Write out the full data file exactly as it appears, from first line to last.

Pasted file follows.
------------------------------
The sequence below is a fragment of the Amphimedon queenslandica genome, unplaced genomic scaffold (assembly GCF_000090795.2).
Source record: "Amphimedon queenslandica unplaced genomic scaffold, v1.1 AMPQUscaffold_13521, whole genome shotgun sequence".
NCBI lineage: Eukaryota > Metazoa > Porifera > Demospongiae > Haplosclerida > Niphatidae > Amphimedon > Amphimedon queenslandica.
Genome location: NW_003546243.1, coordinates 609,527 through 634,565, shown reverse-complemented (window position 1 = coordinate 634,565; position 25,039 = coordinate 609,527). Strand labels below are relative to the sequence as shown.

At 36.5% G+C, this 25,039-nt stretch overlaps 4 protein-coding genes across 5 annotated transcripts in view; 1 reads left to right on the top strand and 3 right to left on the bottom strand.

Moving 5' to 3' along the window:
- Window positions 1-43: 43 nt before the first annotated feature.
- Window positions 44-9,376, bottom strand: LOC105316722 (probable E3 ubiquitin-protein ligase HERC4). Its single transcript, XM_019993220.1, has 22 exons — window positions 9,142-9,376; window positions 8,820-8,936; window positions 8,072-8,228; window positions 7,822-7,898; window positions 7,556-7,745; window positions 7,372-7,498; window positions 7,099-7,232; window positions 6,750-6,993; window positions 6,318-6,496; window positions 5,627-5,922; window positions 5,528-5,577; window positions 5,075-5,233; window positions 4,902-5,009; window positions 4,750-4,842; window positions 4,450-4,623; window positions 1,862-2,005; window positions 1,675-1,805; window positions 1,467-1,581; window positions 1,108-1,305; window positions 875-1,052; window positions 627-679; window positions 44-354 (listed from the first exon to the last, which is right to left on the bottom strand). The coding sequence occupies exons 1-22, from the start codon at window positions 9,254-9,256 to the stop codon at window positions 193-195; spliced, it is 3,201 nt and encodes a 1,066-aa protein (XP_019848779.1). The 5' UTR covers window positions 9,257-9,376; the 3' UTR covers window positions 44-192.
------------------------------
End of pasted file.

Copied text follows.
The sequence below is a fragment of the Amphimedon queenslandica genome, unplaced genomic scaffold (assembly GCF_000090795.2).
Source record: "Amphimedon queenslandica unplaced genomic scaffold, v1.1 AMPQUscaffold_13521, whole genome shotgun sequence".
NCBI lineage: Eukaryota > Metazoa > Porifera > Demospongiae > Haplosclerida > Niphatidae > Amphimedon > Amphimedon queenslandica.
Genome location: NW_003546243.1, coordinates 609,527 through 634,565, shown reverse-complemented (window position 1 = coordinate 634,565; position 25,039 = coordinate 609,527). Strand labels below are relative to the sequence as shown.

At 36.5% G+C, this 25,039-nt stretch overlaps 4 protein-coding genes across 5 annotated transcripts in view; 1 reads left to right on the top strand and 3 right to left on the bottom strand.

Moving 5' to 3' along the window:
- Window positions 1-43: 43 nt before the first annotated feature.
- Window positions 44-9,376, bottom strand: LOC105316722 (probable E3 ubiquitin-protein ligase HERC4). Its single transcript, XM_019993220.1, has 22 exons — window positions 9,142-9,376; window positions 8,820-8,936; window positions 8,072-8,228; window positions 7,822-7,898; window positions 7,556-7,745; window positions 7,372-7,498; window positions 7,099-7,232; window positions 6,750-6,993; window positions 6,318-6,496; window positions 5,627-5,922; window positions 5,528-5,577; window positions 5,075-5,233; window positions 4,902-5,009; window positions 4,750-4,842; window positions 4,450-4,623; window positions 1,862-2,005; window positions 1,675-1,805; window positions 1,467-1,581; window positions 1,108-1,305; window positions 875-1,052; window positions 627-679; window positions 44-354 (listed from the first exon to the last, which is right to left on the bottom strand). The coding sequence occupies exons 1-22, from the start codon at window positions 9,254-9,256 to the stop codon at window positions 193-195; spliced, it is 3,201 nt and encodes a 1,066-aa protein (XP_019848779.1). The 5' UTR covers window positions 9,257-9,376; the 3' UTR covers window positions 44-192.